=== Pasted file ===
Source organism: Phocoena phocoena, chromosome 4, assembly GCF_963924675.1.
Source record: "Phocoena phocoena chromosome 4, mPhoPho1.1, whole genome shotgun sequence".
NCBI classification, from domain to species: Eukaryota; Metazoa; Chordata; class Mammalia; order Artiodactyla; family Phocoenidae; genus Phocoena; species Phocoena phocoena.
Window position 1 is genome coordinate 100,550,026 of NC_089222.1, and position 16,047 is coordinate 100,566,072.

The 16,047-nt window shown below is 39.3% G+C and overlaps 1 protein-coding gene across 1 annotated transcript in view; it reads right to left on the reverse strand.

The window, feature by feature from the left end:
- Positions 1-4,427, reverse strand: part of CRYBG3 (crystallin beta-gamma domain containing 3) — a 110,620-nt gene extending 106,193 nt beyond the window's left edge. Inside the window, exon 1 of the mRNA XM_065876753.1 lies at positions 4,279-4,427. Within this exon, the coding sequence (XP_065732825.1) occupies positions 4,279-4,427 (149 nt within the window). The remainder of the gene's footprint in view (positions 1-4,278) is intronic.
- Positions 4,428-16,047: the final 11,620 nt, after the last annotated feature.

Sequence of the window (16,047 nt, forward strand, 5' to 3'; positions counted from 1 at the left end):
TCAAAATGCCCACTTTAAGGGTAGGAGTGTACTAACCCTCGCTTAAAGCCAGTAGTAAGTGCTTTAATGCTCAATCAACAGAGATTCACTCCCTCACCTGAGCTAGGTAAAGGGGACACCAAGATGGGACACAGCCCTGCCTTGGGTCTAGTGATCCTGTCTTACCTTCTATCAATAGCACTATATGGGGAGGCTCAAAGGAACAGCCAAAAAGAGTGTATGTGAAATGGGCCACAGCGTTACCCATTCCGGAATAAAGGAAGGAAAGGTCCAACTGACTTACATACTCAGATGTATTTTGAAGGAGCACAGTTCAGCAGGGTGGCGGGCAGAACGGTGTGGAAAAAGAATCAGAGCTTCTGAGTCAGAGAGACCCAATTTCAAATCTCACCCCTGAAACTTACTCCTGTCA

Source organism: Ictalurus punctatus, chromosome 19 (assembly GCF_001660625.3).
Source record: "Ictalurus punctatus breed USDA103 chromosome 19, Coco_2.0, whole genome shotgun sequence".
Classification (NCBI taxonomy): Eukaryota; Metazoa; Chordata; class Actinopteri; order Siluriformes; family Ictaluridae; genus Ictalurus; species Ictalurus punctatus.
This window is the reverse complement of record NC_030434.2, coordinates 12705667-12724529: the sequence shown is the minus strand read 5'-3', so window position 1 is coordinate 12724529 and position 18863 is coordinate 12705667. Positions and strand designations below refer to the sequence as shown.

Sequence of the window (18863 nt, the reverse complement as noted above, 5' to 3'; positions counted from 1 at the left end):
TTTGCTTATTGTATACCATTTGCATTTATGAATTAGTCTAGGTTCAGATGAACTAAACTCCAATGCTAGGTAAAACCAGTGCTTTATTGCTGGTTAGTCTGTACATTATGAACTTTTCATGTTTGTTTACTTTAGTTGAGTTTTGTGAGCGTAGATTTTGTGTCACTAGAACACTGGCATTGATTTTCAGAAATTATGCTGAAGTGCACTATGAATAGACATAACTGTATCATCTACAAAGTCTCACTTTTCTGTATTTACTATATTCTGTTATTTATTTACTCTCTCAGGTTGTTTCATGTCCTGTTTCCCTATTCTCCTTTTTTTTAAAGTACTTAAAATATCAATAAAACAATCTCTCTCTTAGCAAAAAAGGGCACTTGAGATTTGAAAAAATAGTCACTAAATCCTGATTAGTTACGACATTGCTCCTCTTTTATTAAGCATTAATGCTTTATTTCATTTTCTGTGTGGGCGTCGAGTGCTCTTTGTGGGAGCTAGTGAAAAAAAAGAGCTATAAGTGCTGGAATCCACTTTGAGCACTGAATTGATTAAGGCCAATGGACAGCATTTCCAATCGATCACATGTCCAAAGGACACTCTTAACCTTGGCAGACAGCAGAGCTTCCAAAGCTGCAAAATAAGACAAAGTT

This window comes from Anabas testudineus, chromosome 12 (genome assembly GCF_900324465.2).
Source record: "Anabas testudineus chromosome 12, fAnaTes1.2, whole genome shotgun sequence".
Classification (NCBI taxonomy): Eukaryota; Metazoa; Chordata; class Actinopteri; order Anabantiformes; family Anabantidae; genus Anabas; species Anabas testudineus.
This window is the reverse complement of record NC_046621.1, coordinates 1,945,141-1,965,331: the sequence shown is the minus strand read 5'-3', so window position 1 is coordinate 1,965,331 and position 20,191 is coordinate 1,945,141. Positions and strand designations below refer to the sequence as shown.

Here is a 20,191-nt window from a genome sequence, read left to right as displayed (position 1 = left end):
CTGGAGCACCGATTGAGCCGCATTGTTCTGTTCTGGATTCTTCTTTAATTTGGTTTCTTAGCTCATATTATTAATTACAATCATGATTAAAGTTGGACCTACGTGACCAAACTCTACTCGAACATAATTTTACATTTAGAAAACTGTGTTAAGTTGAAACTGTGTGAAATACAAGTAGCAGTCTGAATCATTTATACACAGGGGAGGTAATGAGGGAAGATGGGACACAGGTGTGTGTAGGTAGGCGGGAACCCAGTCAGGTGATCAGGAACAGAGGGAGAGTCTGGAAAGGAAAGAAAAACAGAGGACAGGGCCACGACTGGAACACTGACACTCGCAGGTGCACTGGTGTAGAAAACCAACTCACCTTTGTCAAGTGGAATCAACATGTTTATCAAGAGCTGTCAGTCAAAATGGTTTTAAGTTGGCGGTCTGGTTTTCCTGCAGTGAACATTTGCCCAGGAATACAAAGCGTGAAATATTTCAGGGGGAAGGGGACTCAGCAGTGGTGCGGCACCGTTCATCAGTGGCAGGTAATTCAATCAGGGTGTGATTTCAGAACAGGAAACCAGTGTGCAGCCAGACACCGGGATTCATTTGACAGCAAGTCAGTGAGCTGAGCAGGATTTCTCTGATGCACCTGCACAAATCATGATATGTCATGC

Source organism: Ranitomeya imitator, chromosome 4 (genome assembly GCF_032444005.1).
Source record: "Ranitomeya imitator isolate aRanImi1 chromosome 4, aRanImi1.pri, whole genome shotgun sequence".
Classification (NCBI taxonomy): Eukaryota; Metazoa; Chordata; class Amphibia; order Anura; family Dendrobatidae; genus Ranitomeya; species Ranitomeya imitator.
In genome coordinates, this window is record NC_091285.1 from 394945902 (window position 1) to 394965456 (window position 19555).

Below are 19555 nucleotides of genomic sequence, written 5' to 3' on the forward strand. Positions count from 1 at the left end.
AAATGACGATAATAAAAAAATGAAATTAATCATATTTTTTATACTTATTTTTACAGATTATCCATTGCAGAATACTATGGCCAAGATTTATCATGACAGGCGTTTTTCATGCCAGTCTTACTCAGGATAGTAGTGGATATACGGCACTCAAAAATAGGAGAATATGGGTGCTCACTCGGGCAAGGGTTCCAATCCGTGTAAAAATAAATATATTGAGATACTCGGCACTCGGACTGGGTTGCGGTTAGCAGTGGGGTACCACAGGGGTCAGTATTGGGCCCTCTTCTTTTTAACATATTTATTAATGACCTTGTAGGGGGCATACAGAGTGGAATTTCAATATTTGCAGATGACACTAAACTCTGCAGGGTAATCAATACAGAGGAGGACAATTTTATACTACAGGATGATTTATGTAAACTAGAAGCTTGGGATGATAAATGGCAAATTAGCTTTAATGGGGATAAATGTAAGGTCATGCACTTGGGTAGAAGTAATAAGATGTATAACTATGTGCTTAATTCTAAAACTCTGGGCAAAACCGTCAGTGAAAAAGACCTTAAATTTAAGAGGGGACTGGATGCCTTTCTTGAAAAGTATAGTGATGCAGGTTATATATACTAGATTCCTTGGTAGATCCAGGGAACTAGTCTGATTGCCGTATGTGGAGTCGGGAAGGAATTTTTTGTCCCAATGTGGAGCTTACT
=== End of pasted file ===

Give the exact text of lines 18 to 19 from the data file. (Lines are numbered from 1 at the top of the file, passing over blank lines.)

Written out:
Source record: "Anabas testudineus chromosome 12, fAnaTes1.2, whole genome shotgun sequence".
Classification (NCBI taxonomy): Eukaryota; Metazoa; Chordata; class Actinopteri; order Anabantiformes; family Anabantidae; genus Anabas; species Anabas testudineus.